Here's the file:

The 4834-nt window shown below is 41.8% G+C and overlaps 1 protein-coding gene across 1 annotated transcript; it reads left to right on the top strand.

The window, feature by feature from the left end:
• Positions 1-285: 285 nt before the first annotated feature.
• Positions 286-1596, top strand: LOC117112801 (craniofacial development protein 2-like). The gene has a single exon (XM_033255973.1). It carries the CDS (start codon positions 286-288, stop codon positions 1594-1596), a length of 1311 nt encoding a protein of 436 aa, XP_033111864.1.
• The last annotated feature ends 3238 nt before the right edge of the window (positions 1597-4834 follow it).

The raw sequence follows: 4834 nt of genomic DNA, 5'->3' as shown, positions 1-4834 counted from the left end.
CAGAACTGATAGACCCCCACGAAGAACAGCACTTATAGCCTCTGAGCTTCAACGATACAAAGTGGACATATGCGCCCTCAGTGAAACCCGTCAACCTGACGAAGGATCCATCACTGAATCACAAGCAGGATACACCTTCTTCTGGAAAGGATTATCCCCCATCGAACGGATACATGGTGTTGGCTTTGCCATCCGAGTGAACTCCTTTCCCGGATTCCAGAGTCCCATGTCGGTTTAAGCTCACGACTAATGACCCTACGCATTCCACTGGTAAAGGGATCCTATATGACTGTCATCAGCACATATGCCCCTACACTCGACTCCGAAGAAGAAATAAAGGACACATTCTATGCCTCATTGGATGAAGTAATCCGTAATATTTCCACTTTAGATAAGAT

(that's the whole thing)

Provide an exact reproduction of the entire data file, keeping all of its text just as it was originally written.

The 4834-nt window shown below is 41.8% G+C and overlaps 1 protein-coding gene across 1 annotated transcript; it reads left to right on the top strand.

The window, feature by feature from the left end:
• Positions 1-285: 285 nt before the first annotated feature.
• Positions 286-1596, top strand: LOC117112801 (craniofacial development protein 2-like). The gene has a single exon (XM_033255973.1). It carries the CDS (start codon positions 286-288, stop codon positions 1594-1596), a length of 1311 nt encoding a protein of 436 aa, XP_033111864.1.
• The last annotated feature ends 3238 nt before the right edge of the window (positions 1597-4834 follow it).

The raw sequence follows: 4834 nt of genomic DNA, 5'->3' as shown, positions 1-4834 counted from the left end.
CAGAACTGATAGACCCCCACGAAGAACAGCACTTATAGCCTCTGAGCTTCAACGATACAAAGTGGACATATGCGCCCTCAGTGAAACCCGTCAACCTGACGAAGGATCCATCACTGAATCACAAGCAGGATACACCTTCTTCTGGAAAGGATTATCCCCCATCGAACGGATACATGGTGTTGGCTTTGCCATCCGAGTGAACTCCTTTCCCGGATTCCAGAGTCCCATGTCGGTTTAAGCTCACGACTAATGACCCTACGCATTCCACTGGTAAAGGGATCCTATATGACTGTCATCAGCACATATGCCCCTACACTCGACTCCGAAGAAGAAATAAAGGACACATTCTATGCCTCATTGGATGAAGTAATCCGTAATATTTCCACTTTAGATAAGAT